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Uberrimae fidei

Uberrimae fidei (Latin for "the utmost good faith") is shorthand for the rule in the law of marine insurance that parties to a contract of marine insurance must exercise the utmost good faith in their dealings with each other. Under the most familiar application of the rule of uberrimae fidei, the assured must disclose to the underwriter everything it knows about the risk, and nondisclosure affords the underwriter grounds to void the policy.

Uberrimae fidei is among the oldest rules of marine insurance recognized by courts in the United States. Litigation concerning the application of the rule dates to [Justice Story]. It has also been recognized, following Justice Frankfurter's decision in Wilburn Boat, as a "specific and established federal rule" of marine insurance. Wilburn Boat (5th Cir.). Although exceptions are sometimes made, see, e.g. Ahn Thi Kieu, the rule is firmly established in the general maritime law.

The rule is obviously derived from English law, but its reign may becoming to an end there. According to Business Insurance, Insurance Bill, HL2014-15, was introduced in the House of Lords, the U.K. Parliament's upper chamber, in late July 2014. The bill would reform measures contained in the Marine Insurance Act 1906 that applies to commercial insurance contracts written in the United Kingdom. The legislation would change current practices that include insurers being able to avoid paying claims if any part of an insurance submission contains a misrepresentation — even if that information is not pertinent to the claim.

In February 2015, the House of Commons unanimously passed the Insurance Bill. It is expected by the Law Commission and industry experts to receive royal assent — by which Queen Elizabeth II signs it into law — by March 2015 and go into effect soon thereafter.

Uberrimae fidei is generally raised by insurers, but if the foundation of the rule is that all parties must act with the utmost good faith, then it would seem that it imposes certain obligations on insurers as well. The rule should, at least in theory, find application in mutual P&I insurance, in which the member-assureds in effect insure one another, and in which unforeseen obligations might be perceived to exceed the member's reasonable expectations.

Steven Hazelwood, in his book P&I Clubs, Law & Practice, mentions a case brought against the Oceanus Club by a member who argued that the Club's decision to write fixed premium business was insufficiently disclosed to members. The case was settled, but it illustrates how uberrimae fidei can be a sword in the hands of member-assureds who are insurers as well as insureds.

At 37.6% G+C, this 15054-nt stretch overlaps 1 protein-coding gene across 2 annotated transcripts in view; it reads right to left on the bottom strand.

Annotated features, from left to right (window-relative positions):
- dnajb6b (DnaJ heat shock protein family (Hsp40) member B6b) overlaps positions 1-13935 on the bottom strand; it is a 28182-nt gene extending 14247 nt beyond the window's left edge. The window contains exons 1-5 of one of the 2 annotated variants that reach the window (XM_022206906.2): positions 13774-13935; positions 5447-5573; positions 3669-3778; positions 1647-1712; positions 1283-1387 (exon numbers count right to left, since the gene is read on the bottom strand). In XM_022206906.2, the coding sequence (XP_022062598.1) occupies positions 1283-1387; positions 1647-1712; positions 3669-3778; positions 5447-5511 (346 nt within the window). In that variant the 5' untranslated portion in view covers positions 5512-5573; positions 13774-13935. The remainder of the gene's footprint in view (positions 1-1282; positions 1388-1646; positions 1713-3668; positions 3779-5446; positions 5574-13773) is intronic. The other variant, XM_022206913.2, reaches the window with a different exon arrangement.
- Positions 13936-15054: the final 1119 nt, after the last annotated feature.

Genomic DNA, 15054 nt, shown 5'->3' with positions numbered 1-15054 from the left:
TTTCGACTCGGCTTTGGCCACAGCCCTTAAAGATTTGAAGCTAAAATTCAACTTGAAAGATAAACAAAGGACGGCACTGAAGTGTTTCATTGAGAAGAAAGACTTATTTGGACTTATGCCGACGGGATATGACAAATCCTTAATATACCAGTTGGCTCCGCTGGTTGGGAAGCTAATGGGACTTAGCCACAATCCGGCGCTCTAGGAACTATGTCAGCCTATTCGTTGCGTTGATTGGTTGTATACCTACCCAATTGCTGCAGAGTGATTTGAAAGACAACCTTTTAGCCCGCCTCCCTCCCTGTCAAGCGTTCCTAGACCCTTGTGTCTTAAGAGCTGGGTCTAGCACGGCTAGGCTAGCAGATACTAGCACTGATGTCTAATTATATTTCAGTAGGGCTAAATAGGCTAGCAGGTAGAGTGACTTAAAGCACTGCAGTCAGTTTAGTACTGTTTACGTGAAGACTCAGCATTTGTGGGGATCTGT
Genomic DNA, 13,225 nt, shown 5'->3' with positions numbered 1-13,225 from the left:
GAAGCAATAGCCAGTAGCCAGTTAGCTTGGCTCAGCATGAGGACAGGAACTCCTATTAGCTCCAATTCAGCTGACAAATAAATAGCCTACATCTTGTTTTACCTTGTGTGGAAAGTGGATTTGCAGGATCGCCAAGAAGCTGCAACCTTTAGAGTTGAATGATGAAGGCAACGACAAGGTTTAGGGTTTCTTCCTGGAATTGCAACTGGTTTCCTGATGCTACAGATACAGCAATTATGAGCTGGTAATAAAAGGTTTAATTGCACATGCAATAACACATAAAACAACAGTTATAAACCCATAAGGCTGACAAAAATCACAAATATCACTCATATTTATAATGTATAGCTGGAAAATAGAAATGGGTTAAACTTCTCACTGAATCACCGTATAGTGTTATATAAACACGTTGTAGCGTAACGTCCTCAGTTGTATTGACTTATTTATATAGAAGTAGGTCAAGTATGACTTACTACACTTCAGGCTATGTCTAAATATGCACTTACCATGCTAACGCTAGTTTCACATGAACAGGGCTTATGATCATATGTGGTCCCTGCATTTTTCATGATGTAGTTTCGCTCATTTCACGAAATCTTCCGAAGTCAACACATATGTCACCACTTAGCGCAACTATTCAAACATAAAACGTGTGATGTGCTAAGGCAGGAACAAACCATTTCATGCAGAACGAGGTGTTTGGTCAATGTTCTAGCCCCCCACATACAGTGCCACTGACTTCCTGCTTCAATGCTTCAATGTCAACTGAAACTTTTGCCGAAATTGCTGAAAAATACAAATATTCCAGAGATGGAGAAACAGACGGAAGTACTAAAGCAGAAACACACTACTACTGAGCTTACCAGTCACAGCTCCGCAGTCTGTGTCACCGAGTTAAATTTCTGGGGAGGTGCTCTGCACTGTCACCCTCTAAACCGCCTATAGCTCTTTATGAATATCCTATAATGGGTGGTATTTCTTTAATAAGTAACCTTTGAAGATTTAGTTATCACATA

Does uberrimae fidei impose an obligation on Clubs to make certain disclosures to their members?

[More text goes here. Is it possible that uberrimae fidei could exceed the requirements imposed by insurance regulation and the directors' fiduciary responsibilities?]

Could uberrimae fidei be a defense to excess calls?

Perhaps, but only in unlikely circumstances. The member would have to show that the Club managers had failed to disclose significant facts about the Club's financial position, a difficult showing given the transparency of most Club's accounts and the considerable uncertainty concerning the liability side of a Club's balance sheet. The member would also have to agree that the cover was void from inception, leaving itself uninsured for a period of time, something most shipowners are reluctant to do. The member might not even have that option, given that it had accepted the benefits of its insurance contract for a significant period of time before the excess calls were levied.

The only reported cases I know concerning liability for excess calls are Turner v. American SS Owners Mutual P&I Assn, 16 F.2d 707, 1927 AMC 337 (5th Cir. 1927) and Columbia SS Co. v. American SS Owners Mutual P&I Assn, 1974 AMC 982 (D.Ore. 1973). Both of them uphold the Club directors' right to issue dividends in closed years and simultaneously levy assessments (supplementary calls) in open years.